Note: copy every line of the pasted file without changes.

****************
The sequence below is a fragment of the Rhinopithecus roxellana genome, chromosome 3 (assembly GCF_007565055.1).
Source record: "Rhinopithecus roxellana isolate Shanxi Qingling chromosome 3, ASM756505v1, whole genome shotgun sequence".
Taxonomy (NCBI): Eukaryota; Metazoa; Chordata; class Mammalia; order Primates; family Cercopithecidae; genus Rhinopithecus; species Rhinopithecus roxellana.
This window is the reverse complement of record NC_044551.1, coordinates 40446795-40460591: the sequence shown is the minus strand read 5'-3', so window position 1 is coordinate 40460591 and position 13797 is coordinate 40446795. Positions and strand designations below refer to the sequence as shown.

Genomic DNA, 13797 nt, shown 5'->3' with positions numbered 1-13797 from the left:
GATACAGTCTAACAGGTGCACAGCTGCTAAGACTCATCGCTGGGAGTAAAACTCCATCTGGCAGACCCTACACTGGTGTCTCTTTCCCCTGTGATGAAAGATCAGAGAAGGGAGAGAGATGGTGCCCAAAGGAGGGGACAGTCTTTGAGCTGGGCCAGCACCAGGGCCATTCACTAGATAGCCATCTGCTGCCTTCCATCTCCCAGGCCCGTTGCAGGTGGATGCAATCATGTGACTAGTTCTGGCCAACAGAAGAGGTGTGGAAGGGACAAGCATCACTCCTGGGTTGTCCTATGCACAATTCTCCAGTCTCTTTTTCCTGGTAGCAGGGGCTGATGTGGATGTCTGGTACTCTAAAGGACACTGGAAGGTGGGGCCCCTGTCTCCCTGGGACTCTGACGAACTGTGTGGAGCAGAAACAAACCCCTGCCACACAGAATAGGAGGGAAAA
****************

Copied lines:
The sequence below is a fragment of the Rhinopithecus roxellana genome, chromosome 3 (assembly GCF_007565055.1).
Source record: "Rhinopithecus roxellana isolate Shanxi Qingling chromosome 3, ASM756505v1, whole genome shotgun sequence".
Taxonomy (NCBI): Eukaryota; Metazoa; Chordata; class Mammalia; order Primates; family Cercopithecidae; genus Rhinopithecus; species Rhinopithecus roxellana.
This window is the reverse complement of record NC_044551.1, coordinates 40446795-40460591: the sequence shown is the minus strand read 5'-3', so window position 1 is coordinate 40460591 and position 13797 is coordinate 40446795. Positions and strand designations below refer to the sequence as shown.

Genomic DNA, 13797 nt, shown 5'->3' with positions numbered 1-13797 from the left:
GATACAGTCTAACAGGTGCACAGCTGCTAAGACTCATCGCTGGGAGTAAAACTCCATCTGGCAGACCCTACACTGGTGTCTCTTTCCCCTGTGATGAAAGATCAGAGAAGGGAGAGAGATGGTGCCCAAAGGAGGGGACAGTCTTTGAGCTGGGCCAGCACCAGGGCCATTCACTAGATAGCCATCTGCTGCCTTCCATCTCCCAGGCCCGTTGCAGGTGGATGCAATCATGTGACTAGTTCTGGCCAACAGAAGAGGTGTGGAAGGGACAAGCATCACTCCTGGGTTGTCCTATGCACAATTCTCCAGTCTCTTTTTCCTGGTAGCAGGGGCTGATGTGGATGTCTGGTACTCTAAAGGACACTGGAAGGTGGGGCCCCTGTCTCCCTGGGACTCTGACGAACTGTGTGGAGCAGAAACAAACCCCTGCCACACAGAATAGGAGGGAAAA